The famed Vienna Philharmonic has acknowledged that many of its musicians were Nazi party members during Hitler's rule and that its director may have delivered a prestigious orchestra award to a Nazi war criminal two decades after the end of World War Two.
Dan Savell and his wife, Abby, knew exactly what they needed to take their percussion rental business to the next level.
Music historians will remember Witold Lutoslawski (1913-1994) as one of the greatest symphonists of the 20th century. The Los Angeles Philharmonic remembers him as a partner, an artistic collaborator and a regular part of the orchestra’s programming.
The Skirball screens four documentaries that address the richness, complexity and inherent contradictions of the Jewish experience in the modern age.
The Palestine National Orchestra performed for the first time in the Palestinian Authority and in Israel. The orchestra made its debut in Ramallah, and then performed in eastern Jerusalem over the weekend and in Haifa on Sunday night. "Today an orchestra, tomorrow a state," Suhail Khoury, director of the Edward Said National Conservatory of Music, wrote in the program, according to the French news agency AFP.
If you ask 35-year-old violinist Daniel Hope about his Jewish heritage, make sure you have time. It’s a complicated question.
“On my mother’s side was an incredibly Orthodox Jewish family that goes back to the first rabbi of Potsdam,” he said during a recent late-night cell phone call while in transit to Hamburg, Germany, for a concert the next day.
"I have the great good fortune to have an ear to the ground and a great many wonderful colleagues," Kahane said of his network of music-world sources, mostly fellow musicians with whom the conductor has formed strong bonds.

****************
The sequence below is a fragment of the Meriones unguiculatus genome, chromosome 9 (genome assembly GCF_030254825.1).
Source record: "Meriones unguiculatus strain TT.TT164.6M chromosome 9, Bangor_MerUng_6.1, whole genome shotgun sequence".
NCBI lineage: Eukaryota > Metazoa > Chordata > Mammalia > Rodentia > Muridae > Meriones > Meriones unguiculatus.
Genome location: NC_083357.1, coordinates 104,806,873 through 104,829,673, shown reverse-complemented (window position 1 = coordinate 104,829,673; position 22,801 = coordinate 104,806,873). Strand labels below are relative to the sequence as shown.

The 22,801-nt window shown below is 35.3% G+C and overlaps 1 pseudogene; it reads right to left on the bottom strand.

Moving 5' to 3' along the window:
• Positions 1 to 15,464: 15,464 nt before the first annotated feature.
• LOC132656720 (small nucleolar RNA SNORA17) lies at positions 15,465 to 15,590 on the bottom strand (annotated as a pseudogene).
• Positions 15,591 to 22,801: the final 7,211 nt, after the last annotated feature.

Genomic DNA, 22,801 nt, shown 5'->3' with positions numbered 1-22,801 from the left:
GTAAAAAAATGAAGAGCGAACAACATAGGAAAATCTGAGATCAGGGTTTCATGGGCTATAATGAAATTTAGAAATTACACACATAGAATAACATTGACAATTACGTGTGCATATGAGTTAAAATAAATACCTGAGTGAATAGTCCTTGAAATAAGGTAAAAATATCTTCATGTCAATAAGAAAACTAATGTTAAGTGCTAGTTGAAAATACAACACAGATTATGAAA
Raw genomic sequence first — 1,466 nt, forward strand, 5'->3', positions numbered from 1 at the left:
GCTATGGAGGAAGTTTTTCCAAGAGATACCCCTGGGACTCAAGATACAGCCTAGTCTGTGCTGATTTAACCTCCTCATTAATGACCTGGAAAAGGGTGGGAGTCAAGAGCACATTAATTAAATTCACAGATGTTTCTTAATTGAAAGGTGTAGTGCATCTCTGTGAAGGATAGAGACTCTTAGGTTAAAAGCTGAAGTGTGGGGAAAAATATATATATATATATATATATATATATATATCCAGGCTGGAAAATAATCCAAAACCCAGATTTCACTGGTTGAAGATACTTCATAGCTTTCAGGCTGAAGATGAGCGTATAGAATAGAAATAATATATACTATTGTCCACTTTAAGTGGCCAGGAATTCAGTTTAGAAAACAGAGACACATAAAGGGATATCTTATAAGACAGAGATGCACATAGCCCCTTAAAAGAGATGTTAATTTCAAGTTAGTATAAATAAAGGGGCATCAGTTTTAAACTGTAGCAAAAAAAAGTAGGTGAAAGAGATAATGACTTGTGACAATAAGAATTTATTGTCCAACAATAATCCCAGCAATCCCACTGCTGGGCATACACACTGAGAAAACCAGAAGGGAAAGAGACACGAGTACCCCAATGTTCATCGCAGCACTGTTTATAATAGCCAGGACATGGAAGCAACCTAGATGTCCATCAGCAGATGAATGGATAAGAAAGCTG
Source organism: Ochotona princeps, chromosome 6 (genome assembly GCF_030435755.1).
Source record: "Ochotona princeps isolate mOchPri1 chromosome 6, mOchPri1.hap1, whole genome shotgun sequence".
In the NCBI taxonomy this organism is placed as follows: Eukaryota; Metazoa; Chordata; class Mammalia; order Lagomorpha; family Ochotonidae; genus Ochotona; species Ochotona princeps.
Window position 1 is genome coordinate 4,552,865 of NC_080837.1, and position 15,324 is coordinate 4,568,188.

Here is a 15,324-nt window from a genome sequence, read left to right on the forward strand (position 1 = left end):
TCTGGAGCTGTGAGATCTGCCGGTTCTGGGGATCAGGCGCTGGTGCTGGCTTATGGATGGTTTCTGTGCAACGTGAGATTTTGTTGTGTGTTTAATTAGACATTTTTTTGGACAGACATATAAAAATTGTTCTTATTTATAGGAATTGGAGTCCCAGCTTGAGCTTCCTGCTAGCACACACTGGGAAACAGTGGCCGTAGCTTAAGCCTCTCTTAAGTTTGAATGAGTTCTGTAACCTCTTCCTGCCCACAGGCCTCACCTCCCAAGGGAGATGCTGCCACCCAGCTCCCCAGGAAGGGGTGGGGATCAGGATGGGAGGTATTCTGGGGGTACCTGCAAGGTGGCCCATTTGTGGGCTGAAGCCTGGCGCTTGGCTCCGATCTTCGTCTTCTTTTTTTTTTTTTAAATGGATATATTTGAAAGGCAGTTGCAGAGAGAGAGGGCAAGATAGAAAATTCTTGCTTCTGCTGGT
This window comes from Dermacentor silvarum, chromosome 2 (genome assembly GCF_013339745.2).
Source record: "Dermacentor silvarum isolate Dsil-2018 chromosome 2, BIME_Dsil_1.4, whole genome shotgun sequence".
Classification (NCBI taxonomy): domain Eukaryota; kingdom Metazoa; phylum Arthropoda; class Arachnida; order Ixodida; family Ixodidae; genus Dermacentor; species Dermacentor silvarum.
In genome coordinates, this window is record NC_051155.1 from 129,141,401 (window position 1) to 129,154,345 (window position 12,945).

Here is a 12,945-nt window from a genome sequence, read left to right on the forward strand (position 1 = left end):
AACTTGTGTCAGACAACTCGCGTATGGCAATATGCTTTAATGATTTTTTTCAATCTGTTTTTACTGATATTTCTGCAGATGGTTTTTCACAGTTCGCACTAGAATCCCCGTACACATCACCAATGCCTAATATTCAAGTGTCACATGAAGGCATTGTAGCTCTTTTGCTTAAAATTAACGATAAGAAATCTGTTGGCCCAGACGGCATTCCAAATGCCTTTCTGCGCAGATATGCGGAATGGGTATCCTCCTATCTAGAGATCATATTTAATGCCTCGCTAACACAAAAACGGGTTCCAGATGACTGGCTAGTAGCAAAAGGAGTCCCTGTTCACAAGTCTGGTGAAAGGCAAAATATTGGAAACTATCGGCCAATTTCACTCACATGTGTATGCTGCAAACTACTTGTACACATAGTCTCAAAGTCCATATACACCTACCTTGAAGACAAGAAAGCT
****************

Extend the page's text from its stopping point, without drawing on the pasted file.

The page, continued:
The Days of Awe evoke many feelings, but my first thoughts invariably turn to the special music of these days. From the solemn, almost brooding melody of Kol Nidre to the lilting "High Holiday" tune that unifies the music of both Rosh Hashanah and Yom Kippur, there is much in which to delight.
Perhaps because this is the only synagogue music that many Jews hear all year, there are fewer alternative versions of the High Holiday liturgy than of, say, "Lecha Dodi" or "Adon Olam." Still, these albums should help put you in a proper frame of mind.
"I like representing the underdog," said Noreen Green, founder of the Los Angeles Jewish Symphony.
7 Days In The Arts
7 Days In The Arts
At Sinai Akiba Academy recently, Bryna Vener vigorously conducted close to 100 first- through-eighth-graders in a passionate rendition of "Hava Nagila" as students danced in their seats. If the atmosphere was celebratory, it was because the assembly was a dress rehearsal for the orchestra's 25th anniversary concert and alumni reunion June 10, when graduates will return to fete Vener and her remarkable group.
Not all Chanukah music is kiddie music -- even when it's played by kids. On Sunday, Dec. 1, the Skirball Cultural Center will host the West Coast premiere of Russell Steinberg's suite, "Lights On!"
Singer-pianist-archivist Michael Feinstein's new album, his first with a symphony orchestra, is all standards and all Jewish.
When Brandeis-Bardin Institute (BBI) holds its summer concert on Aug. 18, it will be a bittersweet occasion for cellist David Low.
The Los Angeles Jewish Symphony (LAJS) needs a concert hall. It has an outstanding conductor in Dr. Noreen Green, talented and accomplished musicians, and a loyal following. I've heard LAJS perform with increasing brilliance at venues, including the Thousand Oaks Civic Arts Plaza, University Synagogue, and Sun., April 29, at Valley Beth Shalom. Without doubt, a hall makes a difference.
The Israel Philharmonic has always been an orchestra of immigrants.